The tragic death of Jason Smith, 36, in a hit and run crash in Pasco last year has inspired legislation to strengthen sentencing guidelines.
Sen. Sharon Brown, R-Kennewick, has been working with Franklin County Prosecutor Shawn Sant to develop a bill that would toughen the sentence for vehicular homicide in a reckless manner.
She also will introduce bills that advance the Tri-City area’s interest in nuclear and other types of energy, and economic development as the Legislature starts a 60-day session Monday.
On April 2, Pasco police tried to pull over a pickup driven by Miguel A. Paniagua, then 24, for a traffic violation. Paniagua, a documented gang member and convicted felon wanted for failing to pay court fines, sped away from the officer.
Never miss a local story.
Police called off the chase after a few blocks for safety reasons, but Paniagua continued to drive at speeds up to 100 mph until he hit Smith driving his Honda Accord sedan. Smith, a father of two, had just dropped his youngest daughter off at gymnastics class and was turning left at Sylvester Street and Road 36.
Paniagua ran from the crash scene, leaving Smith, who died a short while later at a hospital.
The legislation would put sentences for vehicular homicide in a reckless manner in the same range as for first-degree manslaughter.
Paniagua was sentenced to 8 1/2 years in prison, but more of that time was for failing to stop and identify himself after hitting and killing Smith than for his actions that killed the man, Sant said.
The legislation that Brown plans to introduce would put sentences for vehicular homicide in a reckless manner in the same range as for first-degree manslaughter. Vehicular homicide under the influence already is in that range.
Sant and Smith’s family are expected to testify Tuesday at a hearing on the bill in Olympia.
Other bills Brown plans to introduce build on her previous work, including a study of siting small modular nuclear reactors in Washington.
Last year she succeeded in getting $176,000 included in the state’s operating budget to pay for the study, which is expected to cover possible locations for small modular reactors, plus ways to streamline siting and permitting for the reactors. A report on the study results is due next week from the Washington State Energy Facility Site Evaluation Council.
Brown has seen the preliminary findings and says they are favorable for small modular reactors in the state. As soon as the final report is available, she will be introducing legislation to act on the study’s recommendations.
“I feel strongly a study should not be something that sits on a shelf,” she said.
20,000 unfilled STEM field jobs in Washington state last year
Brown has been concerned that Washington could lose jobs associated with a future small modular reactor industry to other states if it does not make plans now. Idaho and Oregon already are engaged in discussions on small modular reactors.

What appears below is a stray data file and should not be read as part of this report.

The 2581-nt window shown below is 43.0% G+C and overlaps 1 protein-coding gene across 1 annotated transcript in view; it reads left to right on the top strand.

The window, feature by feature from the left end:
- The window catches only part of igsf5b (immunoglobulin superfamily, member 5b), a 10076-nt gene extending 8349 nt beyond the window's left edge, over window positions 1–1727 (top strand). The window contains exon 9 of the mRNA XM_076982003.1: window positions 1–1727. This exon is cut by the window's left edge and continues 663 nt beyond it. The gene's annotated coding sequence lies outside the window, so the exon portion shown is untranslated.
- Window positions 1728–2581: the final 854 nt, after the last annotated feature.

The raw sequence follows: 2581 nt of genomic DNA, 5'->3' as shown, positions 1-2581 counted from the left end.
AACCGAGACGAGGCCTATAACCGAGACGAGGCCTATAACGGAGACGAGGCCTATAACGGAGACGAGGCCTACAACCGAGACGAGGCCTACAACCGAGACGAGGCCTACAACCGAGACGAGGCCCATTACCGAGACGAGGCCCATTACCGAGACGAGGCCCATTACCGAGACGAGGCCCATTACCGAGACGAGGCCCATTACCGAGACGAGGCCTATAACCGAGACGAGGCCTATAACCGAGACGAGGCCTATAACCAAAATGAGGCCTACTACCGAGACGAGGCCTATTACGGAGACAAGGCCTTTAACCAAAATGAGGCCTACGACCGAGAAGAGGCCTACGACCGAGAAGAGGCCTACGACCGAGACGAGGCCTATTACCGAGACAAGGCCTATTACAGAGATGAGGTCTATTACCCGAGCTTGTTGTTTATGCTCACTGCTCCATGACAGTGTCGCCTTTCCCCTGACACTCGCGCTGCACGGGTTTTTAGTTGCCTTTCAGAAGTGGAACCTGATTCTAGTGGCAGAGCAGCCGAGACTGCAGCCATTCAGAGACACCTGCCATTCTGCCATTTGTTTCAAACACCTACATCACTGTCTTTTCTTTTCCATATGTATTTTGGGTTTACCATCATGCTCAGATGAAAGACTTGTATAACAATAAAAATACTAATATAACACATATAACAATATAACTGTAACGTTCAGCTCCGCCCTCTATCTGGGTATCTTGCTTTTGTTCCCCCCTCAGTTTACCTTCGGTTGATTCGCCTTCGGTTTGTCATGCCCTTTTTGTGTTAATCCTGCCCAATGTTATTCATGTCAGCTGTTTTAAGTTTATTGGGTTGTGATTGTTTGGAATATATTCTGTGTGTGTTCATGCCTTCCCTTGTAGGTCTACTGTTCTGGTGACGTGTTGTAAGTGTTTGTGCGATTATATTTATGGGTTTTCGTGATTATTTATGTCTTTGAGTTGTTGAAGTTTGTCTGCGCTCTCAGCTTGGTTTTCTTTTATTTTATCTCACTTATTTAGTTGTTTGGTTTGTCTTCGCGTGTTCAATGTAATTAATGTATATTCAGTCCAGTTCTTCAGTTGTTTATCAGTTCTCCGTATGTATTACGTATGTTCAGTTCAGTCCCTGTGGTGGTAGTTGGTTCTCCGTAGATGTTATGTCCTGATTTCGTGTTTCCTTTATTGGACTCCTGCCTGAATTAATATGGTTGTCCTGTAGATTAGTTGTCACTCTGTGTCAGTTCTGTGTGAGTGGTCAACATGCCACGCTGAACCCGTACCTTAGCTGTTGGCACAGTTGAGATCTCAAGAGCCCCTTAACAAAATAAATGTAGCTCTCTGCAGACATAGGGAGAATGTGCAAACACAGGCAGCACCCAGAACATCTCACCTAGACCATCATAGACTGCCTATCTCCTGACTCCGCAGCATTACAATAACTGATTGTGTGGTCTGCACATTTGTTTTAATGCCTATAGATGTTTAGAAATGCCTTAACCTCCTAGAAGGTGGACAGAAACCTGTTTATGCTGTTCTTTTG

There is interest in the Tri-Cities to position the community as a center for assembling or manufacturing the small nuclear plants to be shipped around the world, including to Asia from Washington ports.
The reactors are proposed to be manufactured in modules and then shipped to where they will be used, with additional modules added as demand for electricity production increases.
Brown sees a promising future for the Tri-Cities in energy-related fields and will be working to advance that vision in additional bills.
Last year, Brown proposed a nuclear-education program for students in eighth through 12th grade, which was passed by the Senate before it stalled. This year, she plans to introduce legislation for a broader clean-energy education program.
The state of Washington has 20,000 unfilled jobs related to the STEM fields of science, technology, engineering and math, she said last year.
“We need to encourage kids to look at this type of jobs,” she said then. In the Tri-Cities, there are opportunities for nuclear work with $85,000 the average annual pay for a job at a nuclear plant, she said.
State local revitalization financing played a role in Southridge development.
Interesting students in new clean energy technologies not only helps prepare the next generation of energy workers, it helps the Tri-Cities economy, she said.
Other legislation she is proposing would broaden state policy on clean energy.
She wants to include carbon sequestration as part of the state’s conservation policy. Pacific Northwest National Laboratory in Richland has been researching carbon sequestration with a test project at Wallula to demonstrate the permanent storage of greenhouse gas deep underground in ancient basalt flows.
She also will be making another try at re-establishing local revitalization financing.
A similar bill died last year, a victim of the state’s top priority of finding a way to pay for basic education as ordered by the state Supreme Court. Brown now is proposing local revitalization financing be capped at $5 million annually.
A pilot program worked well in Kennewick’s Southridge neighborhood, according to Kennewick city officials. The city has received $500,000 annually since 2010 to help pay off the bonds used to build infrastructure there.
In the first five years of that funding, 19 new businesses opened and 176 new jobs were created at Southridge. The state invested $2.5 million during that time, but collected $9 million in state sales and use taxe.s The city collected $3 million.